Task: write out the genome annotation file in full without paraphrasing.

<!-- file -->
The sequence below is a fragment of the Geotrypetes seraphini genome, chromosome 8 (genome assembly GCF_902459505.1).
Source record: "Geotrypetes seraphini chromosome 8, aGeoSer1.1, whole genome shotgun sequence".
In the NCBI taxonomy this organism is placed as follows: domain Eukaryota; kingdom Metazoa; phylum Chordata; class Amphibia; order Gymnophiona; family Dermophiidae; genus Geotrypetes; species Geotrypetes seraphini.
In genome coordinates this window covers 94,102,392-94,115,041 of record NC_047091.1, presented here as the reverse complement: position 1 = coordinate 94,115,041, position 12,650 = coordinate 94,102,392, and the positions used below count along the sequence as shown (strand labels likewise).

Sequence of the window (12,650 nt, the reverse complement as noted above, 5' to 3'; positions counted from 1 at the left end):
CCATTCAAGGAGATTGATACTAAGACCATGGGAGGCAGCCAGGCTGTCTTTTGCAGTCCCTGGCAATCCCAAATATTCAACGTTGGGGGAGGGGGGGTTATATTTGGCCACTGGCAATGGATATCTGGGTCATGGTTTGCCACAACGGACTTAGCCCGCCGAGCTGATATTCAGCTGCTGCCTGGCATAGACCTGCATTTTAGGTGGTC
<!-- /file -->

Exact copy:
The sequence below is a fragment of the Geotrypetes seraphini genome, chromosome 8 (genome assembly GCF_902459505.1).
Source record: "Geotrypetes seraphini chromosome 8, aGeoSer1.1, whole genome shotgun sequence".
In the NCBI taxonomy this organism is placed as follows: domain Eukaryota; kingdom Metazoa; phylum Chordata; class Amphibia; order Gymnophiona; family Dermophiidae; genus Geotrypetes; species Geotrypetes seraphini.
In genome coordinates this window covers 94,102,392-94,115,041 of record NC_047091.1, presented here as the reverse complement: position 1 = coordinate 94,115,041, position 12,650 = coordinate 94,102,392, and the positions used below count along the sequence as shown (strand labels likewise).

Sequence of the window (12,650 nt, the reverse complement as noted above, 5' to 3'; positions counted from 1 at the left end):
CCATTCAAGGAGATTGATACTAAGACCATGGGAGGCAGCCAGGCTGTCTTTTGCAGTCCCTGGCAATCCCAAATATTCAACGTTGGGGGAGGGGGGGTTATATTTGGCCACTGGCAATGGATATCTGGGTCATGGTTTGCCACAACGGACTTAGCCCGCCGAGCTGATATTCAGCTGCTGCCTGGCATAGACCTGCATTTTAGGTGGTC